It was a small but necessary moment in a wild campaign.
Sen. John McCain was running for president in 2008 against Sen. Barack Obama when a McCain supporter at a rally, in Lakeview, Minnesota, said he “frankly” was “scared of an Obama presidency.”
“First of all, I want to be president of the United States and obviously I do not want Senator Obama to be,” McCain said. “But I have to tell you, I have to tell you, he’s a decent person, and a person that you do not have to be scared of as president of the United States.”
The crowd booed. This was not what they wanted to hear. This was not what McCain’s running mate, Sarah Palin, would have said. It certainly wasn’t what Donald Trump might have said eight years later.
Another McCain supporter at the rally then said, “I don’t trust Obama. . . . He’s an Arab.”
McCain shook his head. He looked pained.
“Nope. No ma’am, no ma’am,” he said. “He’s a decent family man, citizen, that I just happen to have disagreements with on fundamental issues.”
McCain died from brain cancer on Saturday after living a full, complicated and remarkable life. When you examine his life story, it’s easy to understand why he fended off those boos from the crowd in Minnesota.
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As the son and grandson of four-star admirals, he could have pulled easy duty in Vietnam, but he volunteered for dangerous bombing runs. After being shot out of the sky, he was tortured for five years as a prisoner of war, but refused to be released until his fellow prisoners also were freed.
As a Republican senator, he was the celebrated “maverick” who challenged his party’s orthodoxy. He opposed a constitutional amendment to ban same-sex marriage, demanded a ban on the use of torture, took the threat of global warming seriously, pushed through campaign finance reform, and even opposed efforts to repeal Obamacare.
McCain was not always consistent, and his famous “straight talk” could curve. But one of his great charms was a willingness to look back on his past actions, such as choosing Palin to be his vice presidential pick, and admit when he was wrong.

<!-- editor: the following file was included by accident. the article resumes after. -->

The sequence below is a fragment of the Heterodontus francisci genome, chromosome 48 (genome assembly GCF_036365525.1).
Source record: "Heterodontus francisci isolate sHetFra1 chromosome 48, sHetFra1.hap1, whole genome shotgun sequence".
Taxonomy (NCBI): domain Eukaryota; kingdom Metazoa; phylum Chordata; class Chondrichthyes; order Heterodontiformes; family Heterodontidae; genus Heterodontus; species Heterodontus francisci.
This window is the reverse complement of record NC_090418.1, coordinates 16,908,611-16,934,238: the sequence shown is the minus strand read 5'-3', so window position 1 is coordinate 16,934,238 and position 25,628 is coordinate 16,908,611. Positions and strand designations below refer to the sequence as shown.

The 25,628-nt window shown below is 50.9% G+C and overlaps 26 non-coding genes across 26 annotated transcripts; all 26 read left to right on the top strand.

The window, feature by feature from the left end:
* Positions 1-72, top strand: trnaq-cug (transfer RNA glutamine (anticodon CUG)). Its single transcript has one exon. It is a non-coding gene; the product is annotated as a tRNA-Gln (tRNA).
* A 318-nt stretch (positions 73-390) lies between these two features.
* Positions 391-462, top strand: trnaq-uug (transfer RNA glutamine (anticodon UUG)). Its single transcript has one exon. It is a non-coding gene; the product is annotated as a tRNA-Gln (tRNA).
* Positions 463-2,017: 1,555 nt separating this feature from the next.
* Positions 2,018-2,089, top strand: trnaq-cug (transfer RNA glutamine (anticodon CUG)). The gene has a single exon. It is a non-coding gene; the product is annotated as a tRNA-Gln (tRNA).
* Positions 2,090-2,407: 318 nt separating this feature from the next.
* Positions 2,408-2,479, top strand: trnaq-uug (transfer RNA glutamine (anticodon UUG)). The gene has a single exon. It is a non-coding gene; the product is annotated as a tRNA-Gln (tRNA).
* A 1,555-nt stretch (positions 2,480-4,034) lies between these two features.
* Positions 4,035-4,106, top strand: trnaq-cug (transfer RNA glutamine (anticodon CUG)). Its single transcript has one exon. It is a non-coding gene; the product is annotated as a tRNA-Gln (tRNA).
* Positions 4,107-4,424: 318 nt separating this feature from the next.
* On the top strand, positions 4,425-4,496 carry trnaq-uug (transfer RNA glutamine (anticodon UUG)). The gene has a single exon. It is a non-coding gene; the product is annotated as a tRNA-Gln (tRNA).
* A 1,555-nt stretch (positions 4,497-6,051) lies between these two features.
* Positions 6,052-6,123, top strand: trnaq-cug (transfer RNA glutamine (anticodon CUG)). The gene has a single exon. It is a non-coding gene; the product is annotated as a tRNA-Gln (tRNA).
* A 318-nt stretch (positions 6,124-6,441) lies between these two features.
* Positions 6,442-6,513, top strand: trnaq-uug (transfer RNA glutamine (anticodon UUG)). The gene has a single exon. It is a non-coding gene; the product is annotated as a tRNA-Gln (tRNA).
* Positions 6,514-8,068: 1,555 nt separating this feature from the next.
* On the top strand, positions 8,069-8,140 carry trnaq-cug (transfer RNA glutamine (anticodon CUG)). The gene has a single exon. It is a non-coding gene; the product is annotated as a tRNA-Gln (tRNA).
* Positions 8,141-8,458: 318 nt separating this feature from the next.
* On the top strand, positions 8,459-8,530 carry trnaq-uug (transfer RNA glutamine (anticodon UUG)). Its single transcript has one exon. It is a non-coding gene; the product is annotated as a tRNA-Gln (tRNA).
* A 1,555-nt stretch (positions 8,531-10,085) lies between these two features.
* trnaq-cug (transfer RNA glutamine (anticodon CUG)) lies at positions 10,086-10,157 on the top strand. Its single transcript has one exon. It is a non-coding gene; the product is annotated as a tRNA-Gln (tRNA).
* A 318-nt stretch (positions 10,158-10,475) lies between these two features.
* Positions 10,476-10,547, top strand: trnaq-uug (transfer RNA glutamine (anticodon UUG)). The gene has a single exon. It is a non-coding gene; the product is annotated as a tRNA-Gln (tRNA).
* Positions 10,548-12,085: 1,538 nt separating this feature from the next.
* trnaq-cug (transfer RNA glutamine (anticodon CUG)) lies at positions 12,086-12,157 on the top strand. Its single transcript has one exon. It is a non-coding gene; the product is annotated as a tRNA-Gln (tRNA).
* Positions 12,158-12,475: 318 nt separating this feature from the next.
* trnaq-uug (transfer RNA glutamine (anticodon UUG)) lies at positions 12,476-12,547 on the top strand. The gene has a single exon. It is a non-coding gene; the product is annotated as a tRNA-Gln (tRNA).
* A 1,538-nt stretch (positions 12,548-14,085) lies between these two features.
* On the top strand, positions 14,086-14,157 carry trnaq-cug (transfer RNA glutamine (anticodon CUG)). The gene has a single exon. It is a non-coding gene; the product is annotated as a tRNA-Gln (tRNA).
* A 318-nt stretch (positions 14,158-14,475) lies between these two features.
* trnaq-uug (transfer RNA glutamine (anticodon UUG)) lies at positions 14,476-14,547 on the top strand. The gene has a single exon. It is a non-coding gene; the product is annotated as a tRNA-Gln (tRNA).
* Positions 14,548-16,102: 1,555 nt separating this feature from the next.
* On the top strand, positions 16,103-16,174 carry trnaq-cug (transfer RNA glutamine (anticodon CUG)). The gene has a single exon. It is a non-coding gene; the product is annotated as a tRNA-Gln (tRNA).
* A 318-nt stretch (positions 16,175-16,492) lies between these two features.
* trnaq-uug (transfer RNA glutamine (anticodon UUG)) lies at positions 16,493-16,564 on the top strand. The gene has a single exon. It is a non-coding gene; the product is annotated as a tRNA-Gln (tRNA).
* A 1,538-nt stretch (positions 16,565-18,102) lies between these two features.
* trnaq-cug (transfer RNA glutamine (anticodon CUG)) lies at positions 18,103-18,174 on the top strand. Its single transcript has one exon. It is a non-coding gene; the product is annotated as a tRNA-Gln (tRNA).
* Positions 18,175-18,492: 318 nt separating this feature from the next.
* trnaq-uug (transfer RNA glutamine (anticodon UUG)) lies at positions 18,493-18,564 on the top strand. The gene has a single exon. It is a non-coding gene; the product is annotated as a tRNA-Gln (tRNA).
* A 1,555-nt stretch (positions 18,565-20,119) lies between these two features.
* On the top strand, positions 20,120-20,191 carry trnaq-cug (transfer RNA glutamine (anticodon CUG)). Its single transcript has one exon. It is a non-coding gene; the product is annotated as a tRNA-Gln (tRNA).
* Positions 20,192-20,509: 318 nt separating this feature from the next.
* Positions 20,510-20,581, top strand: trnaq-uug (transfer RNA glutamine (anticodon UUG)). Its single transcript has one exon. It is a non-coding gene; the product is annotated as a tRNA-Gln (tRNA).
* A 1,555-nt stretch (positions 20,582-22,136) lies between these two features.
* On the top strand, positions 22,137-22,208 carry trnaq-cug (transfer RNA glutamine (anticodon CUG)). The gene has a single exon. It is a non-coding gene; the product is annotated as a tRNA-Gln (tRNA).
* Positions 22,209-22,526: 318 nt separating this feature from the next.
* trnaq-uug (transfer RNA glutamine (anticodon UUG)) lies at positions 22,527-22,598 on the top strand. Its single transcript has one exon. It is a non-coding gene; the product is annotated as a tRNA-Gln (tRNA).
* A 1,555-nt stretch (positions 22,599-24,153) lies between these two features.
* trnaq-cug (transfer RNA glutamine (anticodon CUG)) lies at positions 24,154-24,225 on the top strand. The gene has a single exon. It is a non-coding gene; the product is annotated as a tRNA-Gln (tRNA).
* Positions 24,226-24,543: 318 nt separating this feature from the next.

McCain was a profile in courage in many ways, including the dignified manner in which he met his death.
It feels a little odd to us, then, that as we consider this good man’s life, we keep thinking about that rally in Minnesota. All the senator really said that day was what any decent person could and should have said — that honorable people can disagree without trashing each other.
But, of course, we don’t see enough of that much anymore, certainly not from our president or his ilk. Instead, we have an attorney general, Jeff Sessions, who when facing a crowd chanting “lock her up” — meaning Hillary Clinton — laughed and said “lock her up.”
McCain could not stand all that, which is why Trump could not stand him.
McCain was an ambitious man, eager to prove himself the measure of his father and grandfather. To get to where he wanted to go, he was willing to tack. Beneath it all, though — especially in his last ten years — he knew what mattered most.
Country before ambition. Country before party.
That made McCain an equal opportunity troublemaker. Democrats were beside themselves last year, of course, when the senator left his sick bed to vote to proceed on repealing Obamacare. Republicans were more furious three days later when he voted against a weakling replacement for Obamacare — the so-called “skinny” bill.
His “no” vote killed the entire repeal effort.
“I’ve stated time and time again that one of the major failures of Obamacare was that it was rammed through Congress by Democrats on a strict party-line basis without a single Republican vote,” McCain said after the vote. “We must now return to the correct way of legislating and send the bill back to committee, hold hearings, receive input from both sides of aisle, heed the recommendations of nation’s governors, and produce a bill that finally delivers affordable health care for the American people.”
So said John McCain. An American patriot. The maverick. The real thing.
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